It is of no surprise how the global pandemic brought on by the Covid-19 outbreak resulted in the shut-down of many factories and businesses across the world due to prolonged lockdown. In Bangladesh, the scenario is no different. The regular flow of economy has been badly disrupted, resulting in unprecedented unemployment.  Active Citizens under the British Council project in Bangladesh, being the social activists and change-makers they strive to be, mobilised to address some of the catastrophe brought on by the pandemic.

A group of Active Citizens in Rajshahi have been some of the first to respond. They were either raising funds from their communities for emergency response activities or paying out of their own pockets. But as days passed, and the epidemic appeared to last far longer than they had originally anticipated, they were fast running out of financial assistance. To fund their social work, they thought of undertaking an income-generating initiative which will enable them to raise funds and help more people. They began holding online discussions amongst themselves and youth leaders to explore alternate ways to tackle this situation and a novel idea emerged from those discussions. Mostafizur Rahman Sajal of Rajshahi, a Master Facilitator of the Active Citizens programme and a youth leader of Youth Ending Hunger, came up with the idea of selling preservative-free mangoes, the profit from which would allow them to continue their social work. After sharing the ideas with the Hunger Project youth focal point and other Active Citizens youth leaders in his network, many expressed interest to join him in the initiative. Along with Muntasir Abrar Emu from Chittagong, Marufuzzaman Asin and Muminul Haque Fahim from Sylhet, they started their project called 'Aamjonota’. Amjad Hossain Rajib of The Hunger Project, Ashikur Rahman Sajeeb (former Hunger Project Officer) and Shamim Ahmed (former National Coordinator of Youth Ending Hunger) helped through close consultation.

Their main intention was to do a social business that would have an income and enable them to stand by the people worst-impacted by pandemic. Accordingly, they decided that 50 percent of the profit coming from the social business would be spent for this purpose. They also wished to assist the farmers affected by cyclone Amphan by purchasing their agro products at a fair price. Lastly, bringing unadulterated and authentic products at a fair price to the consumers from the marginal farmers and small traders ensured that all these groups benefit from the scheme. The famous mango of Rajshahi was chosen as the first product to be sold.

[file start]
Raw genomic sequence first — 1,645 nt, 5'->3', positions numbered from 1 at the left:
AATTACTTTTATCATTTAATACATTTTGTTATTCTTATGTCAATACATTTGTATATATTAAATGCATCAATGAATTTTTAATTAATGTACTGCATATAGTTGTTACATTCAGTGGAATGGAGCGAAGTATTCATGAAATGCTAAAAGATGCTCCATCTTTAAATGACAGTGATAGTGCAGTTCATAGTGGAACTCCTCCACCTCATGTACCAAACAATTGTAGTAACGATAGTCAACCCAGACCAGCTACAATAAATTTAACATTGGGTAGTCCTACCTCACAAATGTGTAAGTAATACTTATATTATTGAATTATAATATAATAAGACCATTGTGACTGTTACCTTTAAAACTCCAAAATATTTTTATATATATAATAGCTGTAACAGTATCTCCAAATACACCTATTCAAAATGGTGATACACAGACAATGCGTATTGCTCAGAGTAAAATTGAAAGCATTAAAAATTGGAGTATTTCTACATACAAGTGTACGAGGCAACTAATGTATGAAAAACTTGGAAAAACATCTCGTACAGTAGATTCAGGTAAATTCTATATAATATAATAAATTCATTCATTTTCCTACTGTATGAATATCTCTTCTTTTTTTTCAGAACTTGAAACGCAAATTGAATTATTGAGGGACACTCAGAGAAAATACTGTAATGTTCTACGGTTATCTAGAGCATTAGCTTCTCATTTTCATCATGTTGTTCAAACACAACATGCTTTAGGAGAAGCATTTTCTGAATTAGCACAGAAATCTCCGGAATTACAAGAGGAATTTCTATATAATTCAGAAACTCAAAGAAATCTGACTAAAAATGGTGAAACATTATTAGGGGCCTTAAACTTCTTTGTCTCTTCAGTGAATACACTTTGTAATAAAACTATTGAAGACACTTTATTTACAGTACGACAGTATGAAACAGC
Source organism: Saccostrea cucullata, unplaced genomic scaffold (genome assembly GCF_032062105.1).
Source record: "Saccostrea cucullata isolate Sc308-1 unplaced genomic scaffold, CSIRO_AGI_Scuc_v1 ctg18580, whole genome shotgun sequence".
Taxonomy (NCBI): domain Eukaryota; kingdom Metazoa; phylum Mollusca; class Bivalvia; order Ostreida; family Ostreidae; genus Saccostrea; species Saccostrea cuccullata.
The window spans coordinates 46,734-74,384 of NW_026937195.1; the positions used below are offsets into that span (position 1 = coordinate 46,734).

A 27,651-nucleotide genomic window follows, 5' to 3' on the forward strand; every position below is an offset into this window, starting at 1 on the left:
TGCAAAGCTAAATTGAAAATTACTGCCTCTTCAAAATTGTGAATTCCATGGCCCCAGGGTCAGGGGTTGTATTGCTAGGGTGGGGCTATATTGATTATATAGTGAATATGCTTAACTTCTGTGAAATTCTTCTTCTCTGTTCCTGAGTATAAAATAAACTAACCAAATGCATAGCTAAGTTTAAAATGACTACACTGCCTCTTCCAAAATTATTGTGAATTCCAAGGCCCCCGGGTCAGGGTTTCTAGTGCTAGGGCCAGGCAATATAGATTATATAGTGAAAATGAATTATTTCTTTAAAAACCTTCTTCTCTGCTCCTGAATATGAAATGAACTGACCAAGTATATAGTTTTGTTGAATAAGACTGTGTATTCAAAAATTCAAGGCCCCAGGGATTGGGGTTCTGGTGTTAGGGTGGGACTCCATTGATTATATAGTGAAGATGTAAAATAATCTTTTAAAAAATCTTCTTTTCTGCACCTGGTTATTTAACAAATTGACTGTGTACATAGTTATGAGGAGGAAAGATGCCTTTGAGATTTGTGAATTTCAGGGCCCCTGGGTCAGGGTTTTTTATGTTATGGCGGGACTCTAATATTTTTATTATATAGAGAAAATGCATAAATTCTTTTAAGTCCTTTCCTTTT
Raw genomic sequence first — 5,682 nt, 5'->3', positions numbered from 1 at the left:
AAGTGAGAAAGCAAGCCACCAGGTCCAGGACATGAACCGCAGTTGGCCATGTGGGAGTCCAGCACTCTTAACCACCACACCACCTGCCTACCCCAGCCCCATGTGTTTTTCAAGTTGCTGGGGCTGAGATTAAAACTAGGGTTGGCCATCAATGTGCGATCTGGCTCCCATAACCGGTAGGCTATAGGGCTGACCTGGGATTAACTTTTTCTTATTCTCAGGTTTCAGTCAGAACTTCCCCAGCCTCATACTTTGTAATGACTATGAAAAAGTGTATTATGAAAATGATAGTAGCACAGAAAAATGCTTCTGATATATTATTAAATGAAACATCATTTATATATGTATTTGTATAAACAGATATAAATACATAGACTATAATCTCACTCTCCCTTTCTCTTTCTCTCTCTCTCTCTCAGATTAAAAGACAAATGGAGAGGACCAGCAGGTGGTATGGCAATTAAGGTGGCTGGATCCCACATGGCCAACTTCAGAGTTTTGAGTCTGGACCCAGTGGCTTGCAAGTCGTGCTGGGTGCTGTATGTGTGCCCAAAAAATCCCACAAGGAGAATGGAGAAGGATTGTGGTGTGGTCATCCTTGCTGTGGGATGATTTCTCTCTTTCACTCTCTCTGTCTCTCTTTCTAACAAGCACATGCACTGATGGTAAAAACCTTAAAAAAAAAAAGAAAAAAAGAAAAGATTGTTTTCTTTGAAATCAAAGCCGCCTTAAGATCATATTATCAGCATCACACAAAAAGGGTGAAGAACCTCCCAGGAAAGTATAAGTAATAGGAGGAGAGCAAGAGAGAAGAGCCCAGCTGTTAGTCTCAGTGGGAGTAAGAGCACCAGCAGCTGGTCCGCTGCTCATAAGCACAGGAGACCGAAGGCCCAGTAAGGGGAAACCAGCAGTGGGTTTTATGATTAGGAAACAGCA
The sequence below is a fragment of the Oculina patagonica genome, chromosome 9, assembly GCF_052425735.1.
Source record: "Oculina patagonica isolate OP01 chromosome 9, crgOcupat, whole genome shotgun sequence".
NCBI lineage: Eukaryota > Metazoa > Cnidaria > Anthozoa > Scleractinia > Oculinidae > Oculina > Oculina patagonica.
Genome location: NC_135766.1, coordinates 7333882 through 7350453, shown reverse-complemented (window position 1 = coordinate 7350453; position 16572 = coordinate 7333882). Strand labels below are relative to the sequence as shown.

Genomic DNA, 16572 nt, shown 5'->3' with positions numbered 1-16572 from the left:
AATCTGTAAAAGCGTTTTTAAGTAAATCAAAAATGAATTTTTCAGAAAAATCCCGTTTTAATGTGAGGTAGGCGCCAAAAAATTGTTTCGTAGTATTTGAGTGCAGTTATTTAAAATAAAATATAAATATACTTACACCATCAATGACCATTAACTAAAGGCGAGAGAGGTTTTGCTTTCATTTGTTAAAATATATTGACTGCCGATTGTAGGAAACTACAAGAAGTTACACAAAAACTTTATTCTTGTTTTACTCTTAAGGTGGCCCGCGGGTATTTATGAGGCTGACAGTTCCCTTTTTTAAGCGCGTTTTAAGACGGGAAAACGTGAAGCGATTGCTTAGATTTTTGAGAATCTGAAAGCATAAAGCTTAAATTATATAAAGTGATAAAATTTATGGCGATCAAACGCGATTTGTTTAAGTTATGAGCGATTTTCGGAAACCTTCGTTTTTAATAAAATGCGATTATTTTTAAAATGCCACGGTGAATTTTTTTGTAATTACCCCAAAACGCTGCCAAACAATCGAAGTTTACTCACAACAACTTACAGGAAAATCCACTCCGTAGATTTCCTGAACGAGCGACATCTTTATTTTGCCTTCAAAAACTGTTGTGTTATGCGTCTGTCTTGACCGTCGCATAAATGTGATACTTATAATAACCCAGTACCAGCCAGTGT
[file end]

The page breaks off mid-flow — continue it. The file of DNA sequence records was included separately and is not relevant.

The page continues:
Their coordinated work began in four divisions of Dhaka, Chittagong, Rajshahi and Sylhet and, by the end of July, they reached around 24 districts in these four divisions. 50 percent of the profits received from this initiative (amounting to around 30,000 Bangladeshi Taka) have been deposited in their Corona Fund. They spent this money in Rajshahi, Chittagong and Sylhet by providing economical support to distressed people, distributing dry food packages (rice, lentils, oil and onion) to 25 poor families who lost their jobs due to Covid-19 and providing educational material to children who were unable to buy books, pen and paper.

In the beginning, these young activists faced opposition from their families who were worried they might get infected by Covid-19. However, they were able to convince their families of the selfless social activities crucial for their communities’ sustenance. Furthermore, they gained important professional experiences about the supply chain system in place - from plucking the mangoes, to packaging and delivering.

At present, with the end of the mango season, 'Aamjonota' is planning to expand its initiative across the country with other organic and chemical-free agro-based products.

From the very onset of the Covid-19 outbreak, Active Citizens began working in their local communities by organising awareness campaigns, helping the distressed people who found thermselves unemployed due to the lock-down, holding online sessions on various issues such as mental health, domestic violence, lack of nutrition, distributing masks and spraying different communities with disinfectants etc.

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